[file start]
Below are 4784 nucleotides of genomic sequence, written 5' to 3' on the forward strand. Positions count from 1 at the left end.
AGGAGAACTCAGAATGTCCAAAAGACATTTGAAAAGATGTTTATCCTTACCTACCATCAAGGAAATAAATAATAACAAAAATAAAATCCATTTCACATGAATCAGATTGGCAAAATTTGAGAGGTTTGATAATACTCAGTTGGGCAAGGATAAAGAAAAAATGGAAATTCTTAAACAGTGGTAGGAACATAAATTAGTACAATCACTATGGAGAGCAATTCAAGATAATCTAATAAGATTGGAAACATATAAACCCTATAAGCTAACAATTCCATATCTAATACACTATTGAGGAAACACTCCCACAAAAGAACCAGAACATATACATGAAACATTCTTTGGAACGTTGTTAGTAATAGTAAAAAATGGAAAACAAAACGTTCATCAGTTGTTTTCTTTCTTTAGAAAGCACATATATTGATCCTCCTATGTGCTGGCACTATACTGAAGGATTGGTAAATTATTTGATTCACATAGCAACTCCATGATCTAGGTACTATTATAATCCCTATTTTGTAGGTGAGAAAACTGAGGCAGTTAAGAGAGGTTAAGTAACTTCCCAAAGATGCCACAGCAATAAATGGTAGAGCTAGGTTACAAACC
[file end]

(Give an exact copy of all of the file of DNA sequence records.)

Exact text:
Below are 4784 nucleotides of genomic sequence, written 5' to 3' on the forward strand. Positions count from 1 at the left end.
AGGAGAACTCAGAATGTCCAAAAGACATTTGAAAAGATGTTTATCCTTACCTACCATCAAGGAAATAAATAATAACAAAAATAAAATCCATTTCACATGAATCAGATTGGCAAAATTTGAGAGGTTTGATAATACTCAGTTGGGCAAGGATAAAGAAAAAATGGAAATTCTTAAACAGTGGTAGGAACATAAATTAGTACAATCACTATGGAGAGCAATTCAAGATAATCTAATAAGATTGGAAACATATAAACCCTATAAGCTAACAATTCCATATCTAATACACTATTGAGGAAACACTCCCACAAAAGAACCAGAACATATACATGAAACATTCTTTGGAACGTTGTTAGTAATAGTAAAAAATGGAAAACAAAACGTTCATCAGTTGTTTTCTTTCTTTAGAAAGCACATATATTGATCCTCCTATGTGCTGGCACTATACTGAAGGATTGGTAAATTATTTGATTCACATAGCAACTCCATGATCTAGGTACTATTATAATCCCTATTTTGTAGGTGAGAAAACTGAGGCAGTTAAGAGAGGTTAAGTAACTTCCCAAAGATGCCACAGCAATAAATGGTAGAGCTAGGTTACAAACC